In an extraordinary majority verdict by a jury, six Greenpeace activists were recently acquitted of charges of criminal damage on the grounds that they were acting to prevent immediate damage caused by climate change.
The protestors scaled a 200 metre smoke stack at E.On’s Kingsnorth power station last October and managed to daub ‘Gordon’ on it before coming down causing some £30,000 worth of damage. The reference was intended to call on Gordon Brown to refuse the application then before BERR, but now to be decided by the new Ministry for energy and climate change, for a new coal-fired power station on the Kingsnorth site – the protestors had intended to write ‘Gordon, bin it’. They were demonstrating against the grant of consent unless the power station is fitted with carbon capture and storage technology on the grounds that it would further contribute to already dangerous levels of greenhouse gas emissions and prevent the UK demonstrating leadership in tackling the issue on the international stage.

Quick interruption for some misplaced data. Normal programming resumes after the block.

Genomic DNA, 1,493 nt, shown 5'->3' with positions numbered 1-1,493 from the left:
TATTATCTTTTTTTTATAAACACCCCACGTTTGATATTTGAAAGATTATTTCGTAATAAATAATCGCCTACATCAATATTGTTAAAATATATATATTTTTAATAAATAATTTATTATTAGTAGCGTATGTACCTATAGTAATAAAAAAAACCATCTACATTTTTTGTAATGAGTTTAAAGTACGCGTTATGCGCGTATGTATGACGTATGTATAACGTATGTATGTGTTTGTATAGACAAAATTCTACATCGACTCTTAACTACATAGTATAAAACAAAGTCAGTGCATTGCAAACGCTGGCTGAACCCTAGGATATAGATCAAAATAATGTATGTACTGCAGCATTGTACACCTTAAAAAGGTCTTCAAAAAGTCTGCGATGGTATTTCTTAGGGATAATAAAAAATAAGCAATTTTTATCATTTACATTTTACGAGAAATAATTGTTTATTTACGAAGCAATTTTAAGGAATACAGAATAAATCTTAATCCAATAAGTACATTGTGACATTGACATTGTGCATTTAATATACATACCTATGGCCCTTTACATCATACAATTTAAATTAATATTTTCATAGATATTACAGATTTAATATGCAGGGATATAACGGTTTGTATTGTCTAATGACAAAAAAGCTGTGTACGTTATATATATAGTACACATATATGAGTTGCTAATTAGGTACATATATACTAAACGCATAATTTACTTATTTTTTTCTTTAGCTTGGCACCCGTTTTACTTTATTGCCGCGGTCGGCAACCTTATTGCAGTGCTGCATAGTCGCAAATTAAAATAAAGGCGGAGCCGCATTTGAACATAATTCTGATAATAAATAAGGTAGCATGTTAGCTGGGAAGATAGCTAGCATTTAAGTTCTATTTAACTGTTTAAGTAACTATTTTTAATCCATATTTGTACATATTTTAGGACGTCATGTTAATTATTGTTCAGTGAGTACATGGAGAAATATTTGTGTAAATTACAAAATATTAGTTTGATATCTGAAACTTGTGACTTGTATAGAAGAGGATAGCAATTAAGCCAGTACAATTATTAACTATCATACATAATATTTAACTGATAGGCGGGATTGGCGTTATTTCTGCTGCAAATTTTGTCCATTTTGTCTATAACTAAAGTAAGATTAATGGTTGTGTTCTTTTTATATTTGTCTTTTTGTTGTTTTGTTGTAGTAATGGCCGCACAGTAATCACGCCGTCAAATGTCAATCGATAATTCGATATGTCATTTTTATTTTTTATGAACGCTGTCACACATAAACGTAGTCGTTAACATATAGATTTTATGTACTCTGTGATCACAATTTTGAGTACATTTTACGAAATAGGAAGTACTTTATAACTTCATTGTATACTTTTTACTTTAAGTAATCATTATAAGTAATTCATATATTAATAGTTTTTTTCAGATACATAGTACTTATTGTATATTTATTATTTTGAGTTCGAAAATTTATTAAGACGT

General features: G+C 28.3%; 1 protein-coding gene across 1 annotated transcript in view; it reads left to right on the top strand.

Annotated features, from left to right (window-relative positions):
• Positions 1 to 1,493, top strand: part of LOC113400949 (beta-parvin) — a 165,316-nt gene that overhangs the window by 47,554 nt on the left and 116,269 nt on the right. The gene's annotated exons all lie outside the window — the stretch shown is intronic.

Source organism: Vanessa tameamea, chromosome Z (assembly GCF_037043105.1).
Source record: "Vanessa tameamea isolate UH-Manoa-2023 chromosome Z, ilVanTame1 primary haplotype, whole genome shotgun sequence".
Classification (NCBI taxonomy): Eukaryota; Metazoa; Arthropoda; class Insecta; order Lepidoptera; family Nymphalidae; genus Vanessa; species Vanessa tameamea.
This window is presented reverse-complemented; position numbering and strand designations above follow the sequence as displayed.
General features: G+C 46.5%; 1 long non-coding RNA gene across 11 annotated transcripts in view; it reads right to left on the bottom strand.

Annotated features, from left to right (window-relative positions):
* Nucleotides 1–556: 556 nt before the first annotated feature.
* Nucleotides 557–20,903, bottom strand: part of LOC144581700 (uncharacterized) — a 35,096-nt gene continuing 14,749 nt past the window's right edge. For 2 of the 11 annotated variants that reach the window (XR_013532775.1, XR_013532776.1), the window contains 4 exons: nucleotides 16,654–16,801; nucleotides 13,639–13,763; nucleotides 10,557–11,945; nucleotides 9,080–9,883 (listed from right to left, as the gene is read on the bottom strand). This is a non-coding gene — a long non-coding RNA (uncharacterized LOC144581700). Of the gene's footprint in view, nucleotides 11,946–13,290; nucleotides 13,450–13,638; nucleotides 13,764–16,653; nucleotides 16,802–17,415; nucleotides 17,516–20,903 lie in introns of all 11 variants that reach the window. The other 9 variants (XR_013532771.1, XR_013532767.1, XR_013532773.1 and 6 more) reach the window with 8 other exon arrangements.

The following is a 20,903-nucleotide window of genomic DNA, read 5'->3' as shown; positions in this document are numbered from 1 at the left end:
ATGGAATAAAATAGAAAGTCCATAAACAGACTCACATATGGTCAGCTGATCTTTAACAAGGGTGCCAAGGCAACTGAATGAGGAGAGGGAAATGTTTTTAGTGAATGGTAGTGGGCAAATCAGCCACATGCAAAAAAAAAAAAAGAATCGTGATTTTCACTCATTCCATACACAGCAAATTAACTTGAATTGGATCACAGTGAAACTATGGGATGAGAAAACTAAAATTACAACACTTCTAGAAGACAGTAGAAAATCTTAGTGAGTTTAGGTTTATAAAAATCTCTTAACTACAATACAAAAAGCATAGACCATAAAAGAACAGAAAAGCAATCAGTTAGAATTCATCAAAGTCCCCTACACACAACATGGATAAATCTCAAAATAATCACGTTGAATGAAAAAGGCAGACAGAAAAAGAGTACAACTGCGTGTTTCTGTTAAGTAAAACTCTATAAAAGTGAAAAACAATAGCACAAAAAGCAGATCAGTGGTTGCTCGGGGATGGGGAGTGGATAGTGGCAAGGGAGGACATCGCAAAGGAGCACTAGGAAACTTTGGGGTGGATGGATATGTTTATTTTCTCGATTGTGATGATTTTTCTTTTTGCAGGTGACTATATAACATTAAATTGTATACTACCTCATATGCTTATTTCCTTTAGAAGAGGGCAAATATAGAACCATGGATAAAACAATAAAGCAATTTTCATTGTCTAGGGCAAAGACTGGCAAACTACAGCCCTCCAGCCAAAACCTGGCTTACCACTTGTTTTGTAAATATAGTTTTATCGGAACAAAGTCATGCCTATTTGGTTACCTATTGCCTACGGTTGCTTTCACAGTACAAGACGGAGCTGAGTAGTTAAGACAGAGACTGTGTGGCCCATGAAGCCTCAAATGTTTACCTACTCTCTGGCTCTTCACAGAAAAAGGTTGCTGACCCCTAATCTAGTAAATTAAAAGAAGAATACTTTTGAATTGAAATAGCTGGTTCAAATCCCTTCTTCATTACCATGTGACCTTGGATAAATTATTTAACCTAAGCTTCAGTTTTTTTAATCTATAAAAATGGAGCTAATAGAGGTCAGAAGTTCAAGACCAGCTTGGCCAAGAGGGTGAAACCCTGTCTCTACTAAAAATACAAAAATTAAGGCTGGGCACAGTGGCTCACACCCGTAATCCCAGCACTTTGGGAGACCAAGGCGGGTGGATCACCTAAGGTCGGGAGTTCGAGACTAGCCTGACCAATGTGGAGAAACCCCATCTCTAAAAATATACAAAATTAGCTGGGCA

The protestors argued they had a lawful excuse to the charge of criminal damage as their actions were necessary to immediately protect property damaged by emissions from the Kingsnorth power station from climate change – the property they sought to protect included an Antarctic ice shelf and coastal areas of the UK, including Kent. Expert witnesses included Professor Jim Hansen, Al Gore’s climate change adviser, and an Inuit leader.
The trial judge allowed the defence to go to the jury, when arguably he should not have done so – it being a question of law whether the act was one capable of immediate protection of property.